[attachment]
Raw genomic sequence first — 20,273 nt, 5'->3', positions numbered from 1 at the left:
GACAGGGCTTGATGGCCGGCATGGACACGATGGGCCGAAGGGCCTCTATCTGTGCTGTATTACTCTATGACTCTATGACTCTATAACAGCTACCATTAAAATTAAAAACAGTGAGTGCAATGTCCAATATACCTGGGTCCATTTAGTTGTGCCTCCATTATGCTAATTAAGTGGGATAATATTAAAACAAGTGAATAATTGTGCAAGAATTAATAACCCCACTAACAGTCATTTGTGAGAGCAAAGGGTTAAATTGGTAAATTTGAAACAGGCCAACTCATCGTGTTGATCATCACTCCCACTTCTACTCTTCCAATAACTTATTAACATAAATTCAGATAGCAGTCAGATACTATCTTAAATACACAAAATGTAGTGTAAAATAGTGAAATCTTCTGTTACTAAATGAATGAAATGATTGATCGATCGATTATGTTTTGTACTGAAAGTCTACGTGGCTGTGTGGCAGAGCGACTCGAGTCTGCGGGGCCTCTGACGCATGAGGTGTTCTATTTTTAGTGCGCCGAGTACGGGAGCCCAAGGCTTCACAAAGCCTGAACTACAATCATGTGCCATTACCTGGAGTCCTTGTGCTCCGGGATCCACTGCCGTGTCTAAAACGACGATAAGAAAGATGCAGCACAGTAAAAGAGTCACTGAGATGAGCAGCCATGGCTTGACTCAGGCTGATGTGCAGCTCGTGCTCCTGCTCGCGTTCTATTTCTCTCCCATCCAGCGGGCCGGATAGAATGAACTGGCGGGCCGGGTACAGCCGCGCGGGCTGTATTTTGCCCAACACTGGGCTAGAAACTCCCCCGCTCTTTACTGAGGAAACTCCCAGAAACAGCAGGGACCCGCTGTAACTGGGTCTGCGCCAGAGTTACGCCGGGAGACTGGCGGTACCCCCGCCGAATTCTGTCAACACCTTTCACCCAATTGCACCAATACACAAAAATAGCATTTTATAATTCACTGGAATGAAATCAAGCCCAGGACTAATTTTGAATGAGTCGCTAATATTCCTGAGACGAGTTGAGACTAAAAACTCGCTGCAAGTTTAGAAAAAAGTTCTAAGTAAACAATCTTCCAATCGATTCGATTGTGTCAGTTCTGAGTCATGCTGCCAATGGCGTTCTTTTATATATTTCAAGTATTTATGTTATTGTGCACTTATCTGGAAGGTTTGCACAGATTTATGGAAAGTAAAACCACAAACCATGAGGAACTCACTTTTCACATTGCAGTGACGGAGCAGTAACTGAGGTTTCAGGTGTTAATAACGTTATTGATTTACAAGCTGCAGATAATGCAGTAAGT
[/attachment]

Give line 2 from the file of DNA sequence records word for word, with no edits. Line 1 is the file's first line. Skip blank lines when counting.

GACAGGGCTTGATGGCCGGCATGGACACGATGGGCCGAAGGGCCTCTATCTGTGCTGTATTACTCTATGACTCTATGACTCTATAACAGCTACCATTAAAATTAAAAACAGTGAGTGCAATGTCCAATATACCTGGGTCCATTTAGTTGTGCCTCCATTATGCTAATTAAGTGGGATAATATTAAAACAAGTGAATAATTGTGCAAGAATTAATAACCCCACTAACAGTCATTTGTGAGAGCAAAGGGTTAAATTGGTAAATTTGAAACAGGCCAACTCATCGTGTTGATCATCACTCCCACTTCTACTCTTCCAATAACTTATTAACATAAATTCAGATAGCAGTCAGATACTATCTTAAATACACAAAATGTAGTGTAAAATAGTGAAATCTTCTGTTACTAAATGAATGAAATGATTGATCGATCGATTATGTTTTGTACTGAAAGTCTACGTGGCTGTGTGGCAGAGCGACTCGAGTCTGCGGGGCCTCTGACGCATGAGGTGTTCTATTTTTAGTGCGCCGAGTACGGGAGCCCAAGGCTTCACAAAGCCTGAACTACAATCATGTGCCATTACCTGGAGTCCTTGTGCTCCGGGATCCACTGCCGTGTCTAAAACGACGATAAGAAAGATGCAGCACAGTAAAAGAGTCACTGAGATGAGCAGCCATGGCTTGACTCAGGCTGATGTGCAGCTCGTGCTCCTGCTCGCGTTCTATTTCTCTCCCATCCAGCGGGCCGGATAGAATGAACTGGCGGGCCGGGTACAGCCGCGCGGGCTGTATTTTGCCCAACACTGGGCTAGAAACTCCCCCGCTCTTTACTGAGGAAACTCCCAGAAACAGCAGGGACCCGCTGTAACTGGGTCTGCGCCAGAGTTACGCCGGGAGACTGGCGGTACCCCCGCCGAATTCTGTCAACACCTTTCACCCAATTGCACCAATACACAAAAATAGCATTTTATAATTCACTGGAATGAAATCAAGCCCAGGACTAATTTTGAATGAGTCGCTAATATTCCTGAGACGAGTTGAGACTAAAAACTCGCTGCAAGTTTAGAAAAAAGTTCTAAGTAAACAATCTTCCAATCGATTCGATTGTGTCAGTTCTGAGTCATGCTGCCAATGGCGTTCTTTTATATATTTCAAGTATTTATGTTATTGTGCACTTATCTGGAAGGTTTGCACAGATTTATGGAAAGTAAAACCACAAACCATGAGGAACTCACTTTTCACATTGCAGTGACGGAGCAGTAACTGAGGTTTCAGGTGTTAATAACGTTATTGATTTACAAGCTGCAGATAATGCAGTAAGT